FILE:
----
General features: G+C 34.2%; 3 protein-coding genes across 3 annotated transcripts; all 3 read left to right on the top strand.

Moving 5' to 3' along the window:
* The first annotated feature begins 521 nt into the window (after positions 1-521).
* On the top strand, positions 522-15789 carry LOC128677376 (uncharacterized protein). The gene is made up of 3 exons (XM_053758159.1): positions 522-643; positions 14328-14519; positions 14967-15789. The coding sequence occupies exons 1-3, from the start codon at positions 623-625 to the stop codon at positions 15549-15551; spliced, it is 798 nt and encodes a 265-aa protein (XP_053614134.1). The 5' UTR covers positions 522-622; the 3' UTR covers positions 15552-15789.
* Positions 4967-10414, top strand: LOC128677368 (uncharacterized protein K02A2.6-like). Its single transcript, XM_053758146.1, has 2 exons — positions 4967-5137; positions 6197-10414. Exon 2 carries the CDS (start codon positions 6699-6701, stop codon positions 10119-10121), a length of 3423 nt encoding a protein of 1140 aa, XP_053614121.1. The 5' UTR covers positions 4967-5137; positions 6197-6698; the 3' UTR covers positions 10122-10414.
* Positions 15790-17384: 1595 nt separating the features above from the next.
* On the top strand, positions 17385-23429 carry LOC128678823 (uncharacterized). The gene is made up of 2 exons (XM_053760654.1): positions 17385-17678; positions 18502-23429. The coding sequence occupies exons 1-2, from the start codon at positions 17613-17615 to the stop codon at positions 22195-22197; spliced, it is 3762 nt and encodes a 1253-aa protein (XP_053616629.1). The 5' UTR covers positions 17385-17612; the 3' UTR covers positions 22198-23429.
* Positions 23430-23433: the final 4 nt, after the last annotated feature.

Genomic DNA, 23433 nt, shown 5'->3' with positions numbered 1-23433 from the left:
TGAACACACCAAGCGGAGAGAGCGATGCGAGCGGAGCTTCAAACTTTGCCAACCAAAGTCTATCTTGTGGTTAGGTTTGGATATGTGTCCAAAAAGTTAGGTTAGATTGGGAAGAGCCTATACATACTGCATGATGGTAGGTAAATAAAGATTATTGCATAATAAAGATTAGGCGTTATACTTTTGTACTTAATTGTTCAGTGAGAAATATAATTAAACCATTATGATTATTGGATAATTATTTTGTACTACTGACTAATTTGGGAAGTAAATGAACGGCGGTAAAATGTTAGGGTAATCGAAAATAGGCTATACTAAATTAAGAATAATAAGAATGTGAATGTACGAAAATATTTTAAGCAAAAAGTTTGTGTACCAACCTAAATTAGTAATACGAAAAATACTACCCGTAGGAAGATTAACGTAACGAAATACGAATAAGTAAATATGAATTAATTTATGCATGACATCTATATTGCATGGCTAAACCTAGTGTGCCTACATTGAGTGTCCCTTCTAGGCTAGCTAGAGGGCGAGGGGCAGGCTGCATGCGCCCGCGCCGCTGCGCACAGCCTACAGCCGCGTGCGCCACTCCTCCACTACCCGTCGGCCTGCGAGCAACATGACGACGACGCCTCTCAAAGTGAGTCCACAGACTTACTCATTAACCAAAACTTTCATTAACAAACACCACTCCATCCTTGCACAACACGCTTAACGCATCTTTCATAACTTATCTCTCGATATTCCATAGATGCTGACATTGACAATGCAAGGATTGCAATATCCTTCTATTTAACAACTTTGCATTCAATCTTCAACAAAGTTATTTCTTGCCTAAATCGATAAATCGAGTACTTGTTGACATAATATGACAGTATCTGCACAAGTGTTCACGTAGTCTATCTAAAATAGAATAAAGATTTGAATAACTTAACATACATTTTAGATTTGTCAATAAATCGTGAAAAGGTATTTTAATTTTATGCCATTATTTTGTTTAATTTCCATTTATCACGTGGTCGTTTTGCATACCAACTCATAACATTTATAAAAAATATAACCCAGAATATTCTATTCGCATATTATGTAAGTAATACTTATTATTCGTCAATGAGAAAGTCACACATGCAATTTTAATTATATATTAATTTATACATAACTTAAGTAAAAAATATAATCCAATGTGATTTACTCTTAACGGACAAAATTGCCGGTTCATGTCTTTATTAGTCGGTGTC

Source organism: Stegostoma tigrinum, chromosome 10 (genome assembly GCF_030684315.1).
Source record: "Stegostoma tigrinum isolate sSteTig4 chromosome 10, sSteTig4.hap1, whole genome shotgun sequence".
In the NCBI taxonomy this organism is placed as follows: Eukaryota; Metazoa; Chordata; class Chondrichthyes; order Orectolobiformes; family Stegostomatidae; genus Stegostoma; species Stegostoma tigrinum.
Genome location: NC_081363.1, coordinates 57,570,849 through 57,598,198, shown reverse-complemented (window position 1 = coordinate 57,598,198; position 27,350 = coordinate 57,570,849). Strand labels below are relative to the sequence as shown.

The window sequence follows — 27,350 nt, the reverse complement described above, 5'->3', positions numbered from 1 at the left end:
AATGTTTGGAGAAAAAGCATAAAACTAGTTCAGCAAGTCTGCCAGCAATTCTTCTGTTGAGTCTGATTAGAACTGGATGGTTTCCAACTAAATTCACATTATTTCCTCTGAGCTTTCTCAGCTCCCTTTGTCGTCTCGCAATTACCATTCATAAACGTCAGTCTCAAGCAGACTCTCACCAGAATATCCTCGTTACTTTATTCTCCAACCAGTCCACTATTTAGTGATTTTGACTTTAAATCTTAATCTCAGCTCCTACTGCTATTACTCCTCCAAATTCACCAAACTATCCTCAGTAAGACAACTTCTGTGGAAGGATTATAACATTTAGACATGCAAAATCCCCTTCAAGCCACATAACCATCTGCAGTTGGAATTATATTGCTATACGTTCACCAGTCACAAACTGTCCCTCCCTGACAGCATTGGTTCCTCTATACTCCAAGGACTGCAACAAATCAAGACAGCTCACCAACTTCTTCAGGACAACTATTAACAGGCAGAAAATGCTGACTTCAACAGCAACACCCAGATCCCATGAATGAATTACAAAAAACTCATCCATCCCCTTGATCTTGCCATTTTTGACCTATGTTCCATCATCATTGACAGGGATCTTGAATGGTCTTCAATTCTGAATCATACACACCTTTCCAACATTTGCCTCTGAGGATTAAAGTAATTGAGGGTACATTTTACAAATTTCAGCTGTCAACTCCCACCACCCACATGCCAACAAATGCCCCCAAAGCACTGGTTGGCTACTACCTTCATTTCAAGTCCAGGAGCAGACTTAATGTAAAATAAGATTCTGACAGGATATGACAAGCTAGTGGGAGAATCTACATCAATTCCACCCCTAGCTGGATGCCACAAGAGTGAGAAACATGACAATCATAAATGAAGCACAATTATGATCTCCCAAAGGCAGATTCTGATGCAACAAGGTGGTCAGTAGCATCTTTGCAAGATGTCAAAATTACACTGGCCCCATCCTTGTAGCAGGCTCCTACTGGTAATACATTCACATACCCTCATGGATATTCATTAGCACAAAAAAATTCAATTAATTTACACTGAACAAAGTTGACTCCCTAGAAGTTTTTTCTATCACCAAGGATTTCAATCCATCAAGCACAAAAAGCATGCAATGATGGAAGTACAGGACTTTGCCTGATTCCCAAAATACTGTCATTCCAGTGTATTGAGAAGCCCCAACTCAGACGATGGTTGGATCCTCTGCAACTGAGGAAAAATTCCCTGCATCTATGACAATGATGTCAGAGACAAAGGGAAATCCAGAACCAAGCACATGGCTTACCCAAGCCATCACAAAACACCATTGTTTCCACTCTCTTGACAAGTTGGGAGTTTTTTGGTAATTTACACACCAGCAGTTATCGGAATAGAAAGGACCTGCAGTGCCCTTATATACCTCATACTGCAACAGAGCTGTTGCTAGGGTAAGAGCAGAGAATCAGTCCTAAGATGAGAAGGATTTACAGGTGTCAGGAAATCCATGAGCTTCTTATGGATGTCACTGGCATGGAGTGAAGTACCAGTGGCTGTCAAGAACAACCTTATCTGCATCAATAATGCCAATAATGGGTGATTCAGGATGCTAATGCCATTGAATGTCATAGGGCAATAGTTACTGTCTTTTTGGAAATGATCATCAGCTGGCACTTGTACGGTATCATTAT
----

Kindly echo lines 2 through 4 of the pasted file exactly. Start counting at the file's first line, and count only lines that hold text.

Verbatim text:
Moving 5' to 3' along the window:
* The first annotated feature begins 521 nt into the window (after positions 1-521).
* On the top strand, positions 522-15789 carry LOC128677376 (uncharacterized protein). The gene is made up of 3 exons (XM_053758159.1): positions 522-643; positions 14328-14519; positions 14967-15789. The coding sequence occupies exons 1-3, from the start codon at positions 623-625 to the stop codon at positions 15549-15551; spliced, it is 798 nt and encodes a 265-aa protein (XP_053614134.1). The 5' UTR covers positions 522-622; the 3' UTR covers positions 15552-15789.